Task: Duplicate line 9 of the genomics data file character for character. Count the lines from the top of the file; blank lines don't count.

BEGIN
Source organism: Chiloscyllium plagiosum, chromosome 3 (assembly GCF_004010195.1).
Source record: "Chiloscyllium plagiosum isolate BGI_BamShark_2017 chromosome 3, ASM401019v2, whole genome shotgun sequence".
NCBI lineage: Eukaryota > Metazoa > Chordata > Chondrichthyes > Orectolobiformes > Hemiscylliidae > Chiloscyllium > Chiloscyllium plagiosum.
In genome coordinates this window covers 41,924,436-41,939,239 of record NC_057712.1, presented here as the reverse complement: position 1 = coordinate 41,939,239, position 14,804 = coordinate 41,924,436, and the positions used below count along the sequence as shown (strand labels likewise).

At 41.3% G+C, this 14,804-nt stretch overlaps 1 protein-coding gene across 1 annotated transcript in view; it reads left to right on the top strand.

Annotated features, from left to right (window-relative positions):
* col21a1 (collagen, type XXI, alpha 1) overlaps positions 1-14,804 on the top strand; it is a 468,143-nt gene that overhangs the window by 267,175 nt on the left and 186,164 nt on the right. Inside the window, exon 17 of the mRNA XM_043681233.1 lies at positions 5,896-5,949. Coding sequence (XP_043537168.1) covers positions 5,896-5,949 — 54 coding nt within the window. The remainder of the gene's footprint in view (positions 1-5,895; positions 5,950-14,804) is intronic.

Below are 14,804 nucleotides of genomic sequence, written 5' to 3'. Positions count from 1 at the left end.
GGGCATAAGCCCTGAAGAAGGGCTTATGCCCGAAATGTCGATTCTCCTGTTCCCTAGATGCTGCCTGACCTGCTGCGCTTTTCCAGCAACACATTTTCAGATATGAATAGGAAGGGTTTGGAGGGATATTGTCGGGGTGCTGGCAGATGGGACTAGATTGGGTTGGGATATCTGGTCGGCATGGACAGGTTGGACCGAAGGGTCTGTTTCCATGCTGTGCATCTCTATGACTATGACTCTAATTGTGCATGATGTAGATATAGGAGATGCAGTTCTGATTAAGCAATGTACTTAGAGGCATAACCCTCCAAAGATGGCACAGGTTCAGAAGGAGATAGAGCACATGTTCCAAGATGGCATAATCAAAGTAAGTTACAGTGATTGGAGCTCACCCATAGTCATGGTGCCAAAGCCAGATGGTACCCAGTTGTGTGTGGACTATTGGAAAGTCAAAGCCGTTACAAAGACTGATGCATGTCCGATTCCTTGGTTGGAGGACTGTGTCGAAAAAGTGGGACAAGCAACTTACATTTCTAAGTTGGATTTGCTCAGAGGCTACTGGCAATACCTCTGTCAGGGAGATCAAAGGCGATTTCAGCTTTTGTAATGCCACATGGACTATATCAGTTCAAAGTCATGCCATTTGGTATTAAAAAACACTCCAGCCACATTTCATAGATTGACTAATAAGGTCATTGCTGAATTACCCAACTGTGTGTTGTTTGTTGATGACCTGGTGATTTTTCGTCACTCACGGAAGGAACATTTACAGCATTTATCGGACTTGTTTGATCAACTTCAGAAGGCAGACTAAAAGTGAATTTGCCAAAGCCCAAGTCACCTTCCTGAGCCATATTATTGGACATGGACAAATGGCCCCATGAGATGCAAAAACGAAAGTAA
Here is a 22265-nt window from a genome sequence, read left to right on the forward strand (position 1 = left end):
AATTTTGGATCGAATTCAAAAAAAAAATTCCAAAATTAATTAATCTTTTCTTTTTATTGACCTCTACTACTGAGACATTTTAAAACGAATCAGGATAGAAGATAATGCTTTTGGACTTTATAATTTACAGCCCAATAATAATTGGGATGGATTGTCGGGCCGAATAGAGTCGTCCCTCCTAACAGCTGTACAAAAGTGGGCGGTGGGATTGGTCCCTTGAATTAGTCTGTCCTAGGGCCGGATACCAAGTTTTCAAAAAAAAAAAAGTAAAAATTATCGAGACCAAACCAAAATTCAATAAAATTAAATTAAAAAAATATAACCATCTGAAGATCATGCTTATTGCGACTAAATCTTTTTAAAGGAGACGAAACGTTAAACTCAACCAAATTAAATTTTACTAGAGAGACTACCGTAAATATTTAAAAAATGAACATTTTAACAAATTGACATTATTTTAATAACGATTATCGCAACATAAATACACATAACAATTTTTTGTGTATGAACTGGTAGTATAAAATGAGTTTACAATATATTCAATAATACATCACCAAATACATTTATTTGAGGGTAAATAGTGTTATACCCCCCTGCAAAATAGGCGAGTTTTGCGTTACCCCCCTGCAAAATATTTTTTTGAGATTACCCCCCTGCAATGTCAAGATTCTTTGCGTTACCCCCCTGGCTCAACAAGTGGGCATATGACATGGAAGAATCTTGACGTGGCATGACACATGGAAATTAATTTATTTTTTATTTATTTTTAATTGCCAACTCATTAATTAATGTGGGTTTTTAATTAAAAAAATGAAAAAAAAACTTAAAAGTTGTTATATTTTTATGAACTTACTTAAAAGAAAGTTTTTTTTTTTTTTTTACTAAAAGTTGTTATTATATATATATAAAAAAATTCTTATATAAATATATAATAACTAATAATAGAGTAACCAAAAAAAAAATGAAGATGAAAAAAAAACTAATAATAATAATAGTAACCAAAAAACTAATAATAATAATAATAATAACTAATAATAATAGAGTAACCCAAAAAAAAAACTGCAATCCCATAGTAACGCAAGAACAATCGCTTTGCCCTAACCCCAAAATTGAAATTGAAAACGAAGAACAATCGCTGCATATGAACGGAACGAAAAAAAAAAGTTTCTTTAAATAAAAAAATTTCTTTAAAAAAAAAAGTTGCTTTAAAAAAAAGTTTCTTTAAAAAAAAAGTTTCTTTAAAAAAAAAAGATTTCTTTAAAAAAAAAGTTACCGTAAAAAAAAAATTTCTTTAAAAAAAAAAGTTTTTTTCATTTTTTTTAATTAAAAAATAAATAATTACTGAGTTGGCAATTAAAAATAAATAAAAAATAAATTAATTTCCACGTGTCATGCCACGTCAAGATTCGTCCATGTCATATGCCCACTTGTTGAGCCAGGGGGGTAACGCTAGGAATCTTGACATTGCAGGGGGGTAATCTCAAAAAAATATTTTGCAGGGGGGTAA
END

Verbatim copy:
GGGCATAAGCCCTGAAGAAGGGCTTATGCCCGAAATGTCGATTCTCCTGTTCCCTAGATGCTGCCTGACCTGCTGCGCTTTTCCAGCAACACATTTTCAGATATGAATAGGAAGGGTTTGGAGGGATATTGTCGGGGTGCTGGCAGATGGGACTAGATTGGGTTGGGATATCTGGTCGGCATGGACAGGTTGGACCGAAGGGTCTGTTTCCATGCTGTGCATCTCTATGACTATGACTCTAATTGTGCATGATGTAGATATAGGAGATGCAGTTCTGATTAAGCAATGTACTTAGAGGCATAACCCTCCAAAGATGGCACAGGTTCAGAAGGAGATAGAGCACATGTTCCAAGATGGCATAATCAAAGTAAGTTACAGTGATTGGAGCTCACCCATAGTCATGGTGCCAAAGCCAGATGGTACCCAGTTGTGTGTGGACTATTGGAAAGTCAAAGCCGTTACAAAGACTGATGCATGTCCGATTCCTTGGTTGGAGGACTGTGTCGAAAAAGTGGGACAAGCAACTTACATTTCTAAGTTGGATTTGCTCAGAGGCTACTGGCAATACCTCTGTCAGGGAGATCAAAGGCGATTTCAGCTTTTGTAATGCCACATGGACTATATCAGTTCAAAGTCATGCCATTTGGTATTAAAAAACACTCCAGCCACATTTCATAGATTGACTAATAAGGTCATTGCTGAATTACCCAACTGTGTGTTGTTTGTTGATGACCTGGTGATTTTTCGTCACTCACGGAAGGAACATTTACAGCATTTATCGGACTTGTTTGATCAACTTCAGAAGGCAGACTAAAAGTGAATTTGCCAAAGCCCAAGTCACCTTCCTGAGCCATATTATTGGACATGGACAAATGGCCCCATGAGATGCAAAAACGAAAGTAA